The Glass Submarine

A guest post by Erika Allan

I’ve been asked a few times what it was like to know I was a trans woman from a young age, but not be able to transition. I hope this will clear up some things about it.

 Imagine yourself in a glass submarine. It is close to the surface and there is a key to open the hatch. The door can’t be open from the inside but someone on the surface has the key. You don’t like being trapped in this glass submarine, so you try to convince the person on the surface to open the hatch. (The key is puberty blockers and on the surface is a boat called womanhood, you want nothing more than to get on this boat.)

 The submarine starts to slowly sink (the onset of puberty), but there is still time to get out. If the person on the surface unlocks the hatch for you, you can escape onto the boat. If that doesn’t happen, you sink further and further down, and the key is of no help. You feel the darkness of the murky water closing in. You try to fight it. You do everything you can to stop the submarine from sinking. Pumping out the ballast tanks, emptying the septic tank but it only slows the inevitable. You get on the radio (coming out to parents) and ask for help but nobody answers. Or worse, someone answers but tells you to suck it up because sinking is inevitable, and they try to convince you that sinking is good.

You read something in an old magazine about a dive team (trans-affirming doctors) and a ship with a crane (cross hormones) that can rescue you. You get back on the radio and try to signal them, but you are faced again with radio silence. You try switching channels to see if anybody is listening, but still, you get no response. You try the keyholder again [your parents when you are underage] but they only tell you “you’re in a submarine, you should love sinking.”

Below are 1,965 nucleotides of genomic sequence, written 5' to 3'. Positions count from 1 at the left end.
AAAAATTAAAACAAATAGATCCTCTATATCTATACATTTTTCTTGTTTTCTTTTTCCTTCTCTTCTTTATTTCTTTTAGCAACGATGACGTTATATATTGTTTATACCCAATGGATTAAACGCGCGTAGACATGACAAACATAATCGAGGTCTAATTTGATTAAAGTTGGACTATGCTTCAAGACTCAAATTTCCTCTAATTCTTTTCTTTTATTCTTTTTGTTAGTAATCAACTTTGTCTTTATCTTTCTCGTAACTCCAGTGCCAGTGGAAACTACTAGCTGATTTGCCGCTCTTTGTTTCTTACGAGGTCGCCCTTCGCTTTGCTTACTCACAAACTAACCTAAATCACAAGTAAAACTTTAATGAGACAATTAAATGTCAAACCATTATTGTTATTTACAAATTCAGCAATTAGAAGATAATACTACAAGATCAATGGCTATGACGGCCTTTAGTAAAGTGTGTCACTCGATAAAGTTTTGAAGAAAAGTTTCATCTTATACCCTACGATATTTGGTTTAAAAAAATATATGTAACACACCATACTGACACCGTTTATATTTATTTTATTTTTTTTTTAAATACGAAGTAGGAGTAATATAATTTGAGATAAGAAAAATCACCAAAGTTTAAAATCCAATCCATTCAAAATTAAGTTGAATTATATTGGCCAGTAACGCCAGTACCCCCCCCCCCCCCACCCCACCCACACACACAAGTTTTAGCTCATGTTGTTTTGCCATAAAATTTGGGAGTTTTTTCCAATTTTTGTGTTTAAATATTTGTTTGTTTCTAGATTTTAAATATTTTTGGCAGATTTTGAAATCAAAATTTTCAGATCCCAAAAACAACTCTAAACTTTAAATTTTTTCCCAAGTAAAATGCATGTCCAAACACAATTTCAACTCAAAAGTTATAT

You keep trying with the radio, but still, you’re faced with silence. The water around you gets murkier as you sink lower. Some can’t handle this. They hit the bottom and the submarine breaks.  As you get closer to the bottom you get desperate. You try everything again just to be faced with nothing. Nothing but the dark murky depths of an unforgiving sea.

 You hit the bottom and sit there. You hear on the radio people talking about what a good submariner you are (they say things like “look at how tall you’ve gotten” and “wow, you look so masculine now.”) This makes you desperate, so you try to signal the dive team again, but no response. You hear of the dive team rescuing a submarine in your area, so you signal that submarine and get no response either.

 {not everyone is as lucky as this next part, for some, it takes longer than others}

 Eventually, you see one of the other submarines getting rescued by the dive team, so you signal the dive team. And you finally get a response! They come over and help you to bring your submarine to the surface.

However, the keyholders might radio you and tell you all about how “what you’re doing is wrong, we gave you that submarine and that’s what you’re going to stay in.” You switch channels because what they say will only keep you on the bottom.

When you reach the surface, the dive team and crane help you to a dry dock (hormones, and surgery if you chose). Where your submarine can be made into the boat it was meant to be all along. (Transition)